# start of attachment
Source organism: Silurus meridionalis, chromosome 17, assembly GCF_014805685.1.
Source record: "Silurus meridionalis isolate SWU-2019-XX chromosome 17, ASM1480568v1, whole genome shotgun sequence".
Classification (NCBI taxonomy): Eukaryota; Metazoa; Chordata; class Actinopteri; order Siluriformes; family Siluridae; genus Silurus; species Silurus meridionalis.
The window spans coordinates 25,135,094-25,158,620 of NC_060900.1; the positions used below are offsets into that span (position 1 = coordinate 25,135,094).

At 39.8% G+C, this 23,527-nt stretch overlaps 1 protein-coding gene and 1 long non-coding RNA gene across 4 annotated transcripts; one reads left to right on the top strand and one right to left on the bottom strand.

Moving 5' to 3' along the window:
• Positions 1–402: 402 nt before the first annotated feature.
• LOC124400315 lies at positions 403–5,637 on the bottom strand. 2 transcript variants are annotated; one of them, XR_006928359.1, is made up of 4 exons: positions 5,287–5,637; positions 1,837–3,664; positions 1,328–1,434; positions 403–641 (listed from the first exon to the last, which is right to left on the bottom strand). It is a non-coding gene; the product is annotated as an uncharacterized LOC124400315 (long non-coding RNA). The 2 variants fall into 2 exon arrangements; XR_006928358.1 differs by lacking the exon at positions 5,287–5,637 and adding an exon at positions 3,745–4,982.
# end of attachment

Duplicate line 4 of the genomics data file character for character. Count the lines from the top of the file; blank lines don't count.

The window spans coordinates 25,135,094-25,158,620 of NC_060900.1; the positions used below are offsets into that span (position 1 = coordinate 25,135,094).